Carried away on the crest of a wave rises at Tarragon
It has been almost ten years since one of the world's worst natural disasters, the Indian Ocean earthquake and tsunami of 2004 which claimed over 250,000 lives. Playwright David Yee walks towards the shore and looks deep into the tragedy to find lost stories and fragments of memories in carried away on the crest of a wave.
The play is composed of short vignettes which serve to illustrate how far and wide tragedy can spread from one event. Yee takes an ambitious global approach, crossing continents and weaving through families, that has mixed results. While strong segments reverberate through a mesmerizing set from Camellia Koo, others are less successful under the weight of dark, dramatic plot reveals.
What stands out most prominently is the mixing of different genres (myth, magic realism, gangster cinema) in an attempt to snapshot the events emanating from the devastating effects of the tsunami. The scientific introduction gives way to a number of emotional stories, which take place in a flooded home, a church that miraculously survived unharmed, two different brothels, and a number of transitory spaces in between.
The tense interaction between a Catholic priest (Ash Knight) and a Muslim engineer (Kawa Ada), is one of the more developed scenes. After the congregation claims a set of blessed rosary beads prevented them from harm, the engineer and the priest traverse the battlefield of faith, science, and tolerance. It's a powerful and believable exchange and the stakes couldn't be higher.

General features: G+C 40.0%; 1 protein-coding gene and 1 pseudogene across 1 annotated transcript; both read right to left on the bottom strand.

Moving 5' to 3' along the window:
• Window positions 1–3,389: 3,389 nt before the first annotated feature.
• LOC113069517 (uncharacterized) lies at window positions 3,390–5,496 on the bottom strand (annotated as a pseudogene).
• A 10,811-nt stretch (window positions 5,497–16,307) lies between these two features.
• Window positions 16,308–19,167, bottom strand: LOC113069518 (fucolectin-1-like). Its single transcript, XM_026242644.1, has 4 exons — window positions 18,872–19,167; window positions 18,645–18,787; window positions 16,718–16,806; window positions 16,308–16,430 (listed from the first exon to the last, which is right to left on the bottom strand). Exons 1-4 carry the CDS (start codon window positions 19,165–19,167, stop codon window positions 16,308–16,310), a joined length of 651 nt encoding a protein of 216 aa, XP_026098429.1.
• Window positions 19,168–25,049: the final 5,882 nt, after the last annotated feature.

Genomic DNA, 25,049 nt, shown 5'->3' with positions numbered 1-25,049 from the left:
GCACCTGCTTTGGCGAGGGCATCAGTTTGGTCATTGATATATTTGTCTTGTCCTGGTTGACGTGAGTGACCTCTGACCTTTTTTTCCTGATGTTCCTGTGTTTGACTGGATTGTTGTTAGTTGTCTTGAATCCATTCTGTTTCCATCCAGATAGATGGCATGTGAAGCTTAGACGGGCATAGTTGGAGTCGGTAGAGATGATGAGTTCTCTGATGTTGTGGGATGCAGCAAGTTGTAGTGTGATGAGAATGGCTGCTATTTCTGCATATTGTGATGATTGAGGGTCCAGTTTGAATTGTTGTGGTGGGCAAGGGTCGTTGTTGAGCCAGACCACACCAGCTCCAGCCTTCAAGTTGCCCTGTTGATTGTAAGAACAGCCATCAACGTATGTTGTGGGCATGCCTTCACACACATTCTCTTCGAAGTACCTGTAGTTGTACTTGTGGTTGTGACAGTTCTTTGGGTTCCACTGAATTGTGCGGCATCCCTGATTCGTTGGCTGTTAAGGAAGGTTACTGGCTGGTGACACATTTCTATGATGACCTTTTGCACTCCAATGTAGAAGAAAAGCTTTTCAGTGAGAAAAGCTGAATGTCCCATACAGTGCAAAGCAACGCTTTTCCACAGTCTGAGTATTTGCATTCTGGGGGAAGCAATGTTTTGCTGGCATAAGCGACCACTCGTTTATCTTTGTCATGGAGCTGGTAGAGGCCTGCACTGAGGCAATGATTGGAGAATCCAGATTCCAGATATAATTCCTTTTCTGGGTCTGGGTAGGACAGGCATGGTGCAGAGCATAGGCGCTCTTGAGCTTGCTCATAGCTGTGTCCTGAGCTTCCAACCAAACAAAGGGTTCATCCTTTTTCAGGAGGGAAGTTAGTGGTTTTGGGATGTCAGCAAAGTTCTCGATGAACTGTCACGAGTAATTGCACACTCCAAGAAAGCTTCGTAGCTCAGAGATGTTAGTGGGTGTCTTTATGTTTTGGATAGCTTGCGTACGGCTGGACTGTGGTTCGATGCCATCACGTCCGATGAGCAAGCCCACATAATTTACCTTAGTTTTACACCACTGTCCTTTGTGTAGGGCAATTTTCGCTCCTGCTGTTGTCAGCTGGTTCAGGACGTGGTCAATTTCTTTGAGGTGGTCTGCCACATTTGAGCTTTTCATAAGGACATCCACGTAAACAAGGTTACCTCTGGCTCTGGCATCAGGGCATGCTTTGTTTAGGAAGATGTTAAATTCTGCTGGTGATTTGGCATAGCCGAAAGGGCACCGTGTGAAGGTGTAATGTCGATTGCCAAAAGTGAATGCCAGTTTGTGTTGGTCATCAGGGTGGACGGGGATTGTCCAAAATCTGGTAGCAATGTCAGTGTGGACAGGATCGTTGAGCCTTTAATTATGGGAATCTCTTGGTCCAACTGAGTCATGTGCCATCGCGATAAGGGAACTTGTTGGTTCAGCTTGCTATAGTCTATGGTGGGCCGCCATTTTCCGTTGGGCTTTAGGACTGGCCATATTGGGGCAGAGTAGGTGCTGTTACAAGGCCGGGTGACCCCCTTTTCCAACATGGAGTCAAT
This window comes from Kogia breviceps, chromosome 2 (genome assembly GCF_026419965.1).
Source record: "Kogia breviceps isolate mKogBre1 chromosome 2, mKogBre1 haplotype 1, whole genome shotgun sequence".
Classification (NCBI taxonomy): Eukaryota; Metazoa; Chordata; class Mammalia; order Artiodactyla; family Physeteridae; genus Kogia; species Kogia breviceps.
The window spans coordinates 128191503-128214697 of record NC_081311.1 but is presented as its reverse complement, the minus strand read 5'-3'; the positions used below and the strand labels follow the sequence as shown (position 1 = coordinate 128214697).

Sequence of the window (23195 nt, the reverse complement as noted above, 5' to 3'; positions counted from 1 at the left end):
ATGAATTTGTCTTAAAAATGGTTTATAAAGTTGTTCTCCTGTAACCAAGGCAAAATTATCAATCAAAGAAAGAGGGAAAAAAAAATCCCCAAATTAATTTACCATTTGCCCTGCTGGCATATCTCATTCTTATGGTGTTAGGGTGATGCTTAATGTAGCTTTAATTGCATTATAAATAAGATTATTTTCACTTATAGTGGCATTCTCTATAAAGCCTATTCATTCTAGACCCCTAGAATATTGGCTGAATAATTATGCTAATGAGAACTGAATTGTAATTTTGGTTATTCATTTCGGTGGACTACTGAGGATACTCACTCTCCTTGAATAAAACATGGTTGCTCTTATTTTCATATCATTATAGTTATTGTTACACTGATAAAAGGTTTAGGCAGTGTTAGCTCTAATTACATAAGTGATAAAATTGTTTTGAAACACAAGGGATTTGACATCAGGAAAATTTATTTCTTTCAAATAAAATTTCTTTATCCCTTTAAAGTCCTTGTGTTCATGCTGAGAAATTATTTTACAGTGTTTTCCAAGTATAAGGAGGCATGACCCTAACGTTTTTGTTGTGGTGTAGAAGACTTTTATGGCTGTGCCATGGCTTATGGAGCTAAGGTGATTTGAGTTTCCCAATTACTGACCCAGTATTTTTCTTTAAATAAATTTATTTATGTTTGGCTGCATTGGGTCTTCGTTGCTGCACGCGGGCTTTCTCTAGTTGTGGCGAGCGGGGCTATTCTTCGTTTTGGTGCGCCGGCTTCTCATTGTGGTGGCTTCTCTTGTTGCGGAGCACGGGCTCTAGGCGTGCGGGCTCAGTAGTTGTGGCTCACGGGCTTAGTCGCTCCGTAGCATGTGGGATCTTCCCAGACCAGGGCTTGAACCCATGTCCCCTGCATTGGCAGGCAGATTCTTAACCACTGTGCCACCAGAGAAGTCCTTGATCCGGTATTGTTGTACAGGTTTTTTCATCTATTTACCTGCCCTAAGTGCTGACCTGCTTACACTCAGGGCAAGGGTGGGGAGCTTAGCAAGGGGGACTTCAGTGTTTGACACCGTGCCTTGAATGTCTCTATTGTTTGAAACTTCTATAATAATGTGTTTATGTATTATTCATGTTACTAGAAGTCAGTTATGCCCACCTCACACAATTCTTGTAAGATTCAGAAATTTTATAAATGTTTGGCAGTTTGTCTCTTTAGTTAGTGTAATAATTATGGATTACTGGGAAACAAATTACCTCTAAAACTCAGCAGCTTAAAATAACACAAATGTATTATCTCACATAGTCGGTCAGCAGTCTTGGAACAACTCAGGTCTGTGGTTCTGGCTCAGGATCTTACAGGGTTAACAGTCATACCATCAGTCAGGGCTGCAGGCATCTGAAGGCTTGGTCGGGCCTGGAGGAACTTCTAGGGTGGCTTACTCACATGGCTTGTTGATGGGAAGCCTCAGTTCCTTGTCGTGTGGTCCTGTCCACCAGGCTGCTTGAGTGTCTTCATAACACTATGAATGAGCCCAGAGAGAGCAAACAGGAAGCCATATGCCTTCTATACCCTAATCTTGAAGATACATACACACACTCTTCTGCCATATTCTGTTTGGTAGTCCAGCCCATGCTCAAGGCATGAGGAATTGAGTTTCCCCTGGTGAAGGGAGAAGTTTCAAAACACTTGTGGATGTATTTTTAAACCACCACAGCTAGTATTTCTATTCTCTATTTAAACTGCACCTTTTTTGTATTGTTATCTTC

Also memorable is the segment with a controversial Toronto DJ (Richard Zeppieri) who uses the tragedy as a means to assault pop artists looking to capitalize. The entitled insensitivity is pushed to the fullest degree.
Major plot climaxes, sometimes hinging on a reveal, often come too furious in the span a vignette has to build momentum. While audiences have come to expect these dramatic turns, the ones featured here — suicide, child abduction, amnesia — bloat the already vast collection of stories. The reunion scene in the brothel and the FBI interrogation, for instance, border on melodrama. Losing these scenes would elevate those that work.
Director Nina Lee Aquino links together the stories using music from Michelle Bensimon on Koo's haunting set. The sheets of plastic that stretch the height of the stage give the impression of a towering wave. The actual water that streams in makes for a wet playing space. It's one of more striking sets you'll see all year.
The ensemble is generally strong, although the quick changing material doesn't allow for much character development.
Like the ocean tide, carried away on the crest of a wave is always confident, but ebbs and flows along the way.
carried away on the crest of a wave, written by David Yee and directed by Nina Lee Aquino, runs at the Tarragon Theatre until May 26.
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